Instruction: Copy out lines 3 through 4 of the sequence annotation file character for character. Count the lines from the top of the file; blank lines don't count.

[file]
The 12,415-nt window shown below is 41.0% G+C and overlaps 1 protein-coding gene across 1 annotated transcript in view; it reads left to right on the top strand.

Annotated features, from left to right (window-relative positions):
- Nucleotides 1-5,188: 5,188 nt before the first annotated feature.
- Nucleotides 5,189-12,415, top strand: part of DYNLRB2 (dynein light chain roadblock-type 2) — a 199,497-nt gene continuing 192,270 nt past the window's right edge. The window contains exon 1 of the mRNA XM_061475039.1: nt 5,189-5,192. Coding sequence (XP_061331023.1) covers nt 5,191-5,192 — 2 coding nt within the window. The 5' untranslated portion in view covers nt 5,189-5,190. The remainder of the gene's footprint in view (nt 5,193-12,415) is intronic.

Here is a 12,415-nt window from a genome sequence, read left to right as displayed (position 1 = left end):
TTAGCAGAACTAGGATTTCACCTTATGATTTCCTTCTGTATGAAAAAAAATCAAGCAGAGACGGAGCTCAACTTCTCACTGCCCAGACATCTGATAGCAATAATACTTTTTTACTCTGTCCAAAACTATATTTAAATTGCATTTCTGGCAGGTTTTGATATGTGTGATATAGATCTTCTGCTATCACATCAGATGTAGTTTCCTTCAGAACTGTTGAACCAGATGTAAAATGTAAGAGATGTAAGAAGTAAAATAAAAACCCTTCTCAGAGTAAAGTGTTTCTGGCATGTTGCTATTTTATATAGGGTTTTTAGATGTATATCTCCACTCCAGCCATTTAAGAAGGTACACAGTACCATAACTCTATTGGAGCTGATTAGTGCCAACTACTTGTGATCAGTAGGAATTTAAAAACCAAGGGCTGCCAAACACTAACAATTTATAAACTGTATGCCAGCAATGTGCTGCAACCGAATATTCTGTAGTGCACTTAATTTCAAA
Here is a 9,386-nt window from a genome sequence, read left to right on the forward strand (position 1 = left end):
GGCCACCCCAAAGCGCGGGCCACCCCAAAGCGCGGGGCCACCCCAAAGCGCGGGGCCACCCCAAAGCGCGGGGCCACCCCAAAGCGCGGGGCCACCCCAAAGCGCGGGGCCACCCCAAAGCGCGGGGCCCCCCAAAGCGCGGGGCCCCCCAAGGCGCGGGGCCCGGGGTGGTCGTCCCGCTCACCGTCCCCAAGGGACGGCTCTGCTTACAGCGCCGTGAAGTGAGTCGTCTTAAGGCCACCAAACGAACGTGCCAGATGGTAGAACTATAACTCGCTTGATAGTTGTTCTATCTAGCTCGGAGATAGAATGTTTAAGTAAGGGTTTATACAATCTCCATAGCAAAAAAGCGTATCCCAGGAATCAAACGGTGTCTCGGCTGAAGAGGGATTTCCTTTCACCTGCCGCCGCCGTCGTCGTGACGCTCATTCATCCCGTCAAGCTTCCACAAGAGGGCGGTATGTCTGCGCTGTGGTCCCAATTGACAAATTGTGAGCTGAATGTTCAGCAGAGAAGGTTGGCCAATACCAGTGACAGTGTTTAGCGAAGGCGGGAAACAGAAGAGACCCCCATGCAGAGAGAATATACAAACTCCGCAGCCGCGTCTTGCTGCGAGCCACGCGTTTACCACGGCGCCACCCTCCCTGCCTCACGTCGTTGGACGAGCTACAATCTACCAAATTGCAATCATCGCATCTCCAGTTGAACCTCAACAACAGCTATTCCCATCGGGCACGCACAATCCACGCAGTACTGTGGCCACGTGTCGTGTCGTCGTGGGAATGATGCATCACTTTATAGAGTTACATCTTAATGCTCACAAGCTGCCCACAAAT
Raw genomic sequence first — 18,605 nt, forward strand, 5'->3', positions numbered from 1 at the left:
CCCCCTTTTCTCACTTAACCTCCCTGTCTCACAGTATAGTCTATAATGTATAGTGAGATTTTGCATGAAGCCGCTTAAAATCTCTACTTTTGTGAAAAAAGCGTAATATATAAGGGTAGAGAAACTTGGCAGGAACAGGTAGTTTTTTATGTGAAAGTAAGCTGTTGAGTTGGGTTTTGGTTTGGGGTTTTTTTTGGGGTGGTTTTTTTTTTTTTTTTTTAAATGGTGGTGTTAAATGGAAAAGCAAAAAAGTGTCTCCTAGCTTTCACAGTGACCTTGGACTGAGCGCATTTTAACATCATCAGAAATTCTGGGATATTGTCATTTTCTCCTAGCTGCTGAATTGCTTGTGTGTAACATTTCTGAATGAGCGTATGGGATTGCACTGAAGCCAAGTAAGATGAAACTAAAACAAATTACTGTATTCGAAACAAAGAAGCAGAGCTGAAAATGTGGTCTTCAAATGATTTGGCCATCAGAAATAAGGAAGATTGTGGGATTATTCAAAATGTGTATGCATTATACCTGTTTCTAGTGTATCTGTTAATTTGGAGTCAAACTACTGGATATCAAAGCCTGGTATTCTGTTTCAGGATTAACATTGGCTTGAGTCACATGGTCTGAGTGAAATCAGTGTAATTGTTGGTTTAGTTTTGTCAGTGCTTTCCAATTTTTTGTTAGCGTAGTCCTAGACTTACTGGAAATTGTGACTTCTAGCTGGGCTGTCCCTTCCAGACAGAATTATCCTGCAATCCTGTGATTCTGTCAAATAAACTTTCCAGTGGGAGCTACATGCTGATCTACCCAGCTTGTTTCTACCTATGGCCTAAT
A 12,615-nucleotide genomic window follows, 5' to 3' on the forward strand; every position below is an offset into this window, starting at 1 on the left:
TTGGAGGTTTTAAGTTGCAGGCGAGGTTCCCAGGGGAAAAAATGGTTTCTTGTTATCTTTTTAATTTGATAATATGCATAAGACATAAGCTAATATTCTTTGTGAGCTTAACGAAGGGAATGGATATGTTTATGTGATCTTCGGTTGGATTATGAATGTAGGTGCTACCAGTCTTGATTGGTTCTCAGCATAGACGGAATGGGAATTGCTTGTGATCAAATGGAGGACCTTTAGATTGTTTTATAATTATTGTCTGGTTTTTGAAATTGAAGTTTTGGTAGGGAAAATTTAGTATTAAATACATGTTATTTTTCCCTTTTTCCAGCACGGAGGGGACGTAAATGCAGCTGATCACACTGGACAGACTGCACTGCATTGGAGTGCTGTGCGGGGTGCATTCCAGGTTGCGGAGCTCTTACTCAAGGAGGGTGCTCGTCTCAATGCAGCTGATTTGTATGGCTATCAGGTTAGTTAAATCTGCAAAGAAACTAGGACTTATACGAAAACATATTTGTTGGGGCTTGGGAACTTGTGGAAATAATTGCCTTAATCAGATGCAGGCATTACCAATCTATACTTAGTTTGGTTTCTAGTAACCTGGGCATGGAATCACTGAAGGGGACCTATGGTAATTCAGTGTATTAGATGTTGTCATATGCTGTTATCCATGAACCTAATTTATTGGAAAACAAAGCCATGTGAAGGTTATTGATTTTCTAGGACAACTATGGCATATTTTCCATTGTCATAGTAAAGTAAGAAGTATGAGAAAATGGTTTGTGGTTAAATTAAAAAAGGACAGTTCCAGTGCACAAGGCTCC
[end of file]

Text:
- Nucleotides 1-5,188: 5,188 nt before the first annotated feature.
- Nucleotides 5,189-12,415, top strand: part of DYNLRB2 (dynein light chain roadblock-type 2) — a 199,497-nt gene continuing 192,270 nt past the window's right edge. The window contains exon 1 of the mRNA XM_061475039.1: nt 5,189-5,192. Coding sequence (XP_061331023.1) covers nt 5,191-5,192 — 2 coding nt within the window. The 5' untranslated portion in view covers nt 5,189-5,190. The remainder of the gene's footprint in view (nt 5,193-12,415) is intronic.